KUCHING: The Sarawak Consultative Committee on Malaysia Agreement 1963 (MA63) clarified today that the recent joint statement between the state government and Petronas on the state’s rights over oil and gas and sales tax is not a “formal” agreement.
The clarification comes following criticism of the agreement, including that it was a “sellout” of the aspirations of Sarawakians and that it was also not in line with an earlier stand of the state government.
In May, it was reported that according to a joint statement issued by Petronas as well as Assistant Law, State-Federal Relations and Project Monitoring Minister Sharifah Hasidah Sayeed Aman Ghazali, Petronas had agreed to pay RM2 billion in sales tax owed to Sarawak.
This came after reaching a settlement over a dispute on the management of oil and gas extracted from the state.
In return for Petronas’ agreement to settle the payment, Sarawak would gradually decrease the 5% sales tax rate imposed on the oil firm, it added.
In January last year, the Sarawak government imposed a 5% sales tax on Petronas’ petroleum products under the state’s Sales Tax Ordinance 1998.
Petronas, however, refused to pay the tax, saying it was unconstitutional. This resulted in the state government taking legal action against it.
On March 13, the Kuching High Court ruled that Sabah and Sarawak had the right under the Federal Constitution to impose sales tax on petroleum products, dismissing Petronas’ bid to declare the Sarawak state sales tax null and void.
When news of the Petronas-Sarawak government agreement was reported, some groups and individuals criticised it.
Tanjong Batu assemblyman Chiew Chiu Sing, Bukit Assek assemblyman Irene Chang and Batu Lintang assemblyman See Chee How, who are members of the Sarawak Consultative Committee on MA63, had urged the panel’s chairman Mohamad Asfia Awang Nassar to call for a meeting to deliberate on the matter.
They said the arrangement reached between the Sarawak government and Petronas had proceeded without prior notice, deliberation or sanction of the MA63 consultative committee.
“We are most concerned that the agreement reached between the Sarawak government and Petronas will have detrimental and dire financial consequences for the state.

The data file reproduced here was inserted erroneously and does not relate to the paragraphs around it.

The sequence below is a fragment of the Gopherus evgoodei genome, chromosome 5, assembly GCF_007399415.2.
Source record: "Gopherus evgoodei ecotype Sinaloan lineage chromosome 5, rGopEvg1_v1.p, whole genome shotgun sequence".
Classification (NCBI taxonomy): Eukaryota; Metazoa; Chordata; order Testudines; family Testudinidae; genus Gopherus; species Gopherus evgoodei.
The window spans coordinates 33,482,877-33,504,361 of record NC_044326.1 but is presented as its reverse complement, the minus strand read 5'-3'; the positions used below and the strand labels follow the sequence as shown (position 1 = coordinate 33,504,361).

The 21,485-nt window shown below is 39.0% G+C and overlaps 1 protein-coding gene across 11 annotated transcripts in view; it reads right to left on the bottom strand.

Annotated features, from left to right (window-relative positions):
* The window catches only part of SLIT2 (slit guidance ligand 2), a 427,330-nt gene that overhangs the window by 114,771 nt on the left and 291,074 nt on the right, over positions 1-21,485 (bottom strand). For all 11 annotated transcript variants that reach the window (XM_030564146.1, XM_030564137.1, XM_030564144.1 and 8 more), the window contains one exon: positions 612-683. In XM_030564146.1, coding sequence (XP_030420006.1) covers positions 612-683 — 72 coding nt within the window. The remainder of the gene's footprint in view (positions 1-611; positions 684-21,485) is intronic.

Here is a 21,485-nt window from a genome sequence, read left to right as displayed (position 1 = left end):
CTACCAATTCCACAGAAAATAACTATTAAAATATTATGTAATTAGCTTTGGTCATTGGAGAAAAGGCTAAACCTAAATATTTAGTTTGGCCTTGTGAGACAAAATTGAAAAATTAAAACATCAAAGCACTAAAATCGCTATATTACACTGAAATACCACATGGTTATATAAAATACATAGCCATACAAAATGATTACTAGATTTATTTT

“Any concession made by the state government in their arrangement and agreement may contravene the desires, demands, and expectations of Sarawakians,” they said.
However, Asfia said today the joint statement did not have the “format, framework, hallmark, salient and indispensable features, wordings and phraseologies” of a formal agreement.
“It has no proper title, recital or preamble, no signature, no witnesses’ names, no seals, no witnesses’ seals or signature,” he said at a press conference here.
Instead, he said the joint statement was only an ongoing negotiation between the Sarawak government and Petronas.
He also said assistant ministers in the state had no power to bind the state government.
In fact, Asfia said Petronas had yet to pay the RM2.878 billion sales tax and there would be no deduction or reduction.
‘Sarawak’s oil rights not for sale’
“The oil and gas of Sarawak are for sale but the rights over the oil of Sarawak are not for sale and never will be. Our rights are not negotiable. Our position on sales tax is clear.
“If we are soft in our pursuit of the sales tax, this will flash a wrong signal. Other foreign companies may be emboldened to be recalcitrant in the payment of the sales tax,” he said.
He said negotiations on the state’s rights over oil and gas and sales tax had proven to be protracted, arduous and intractable.
“The situation from before until now did not create a good climate for Sarawak because prime ministers come and go. Successive federal governments have taken a stand where they did not budge an inch to the demands made by Sarawak,” he said.
Therefore, the committee, he said, would be looking into three provinces, namely the Petroleum Development Act 1974, Continental Shelf Act 1966 and the Territorial Sea Act 2012, as these contravened Article 2b of the Federal Constitution.
“If we legitimise them, that’s tantamount to a repudiation of the Oil and Mining Ordinance 1958, the Sales Tax Ordinance 1988 and the Malaysia Agreement 1963 (MA63).”
He said negotiations on the state’s rights over oil and gas and sales tax would be done on a two-track basis.
“The first track can be done by those who walk the corridors of federal power while the second track, which we must emphasise, is from this consultative committee,” he said, adding that the negotiating team from the committee would be led by state Tourism Minister Abdul Karim Rahman Hamzah.
Other members of the negotiating team are deputy speaker Gerawat Gala, Assistant Tourism, Arts and Culture Minister Sebastian Ting, Muara Tuang assemblyman Idris Buang and Batu Lintang assemblyman See Chee How.
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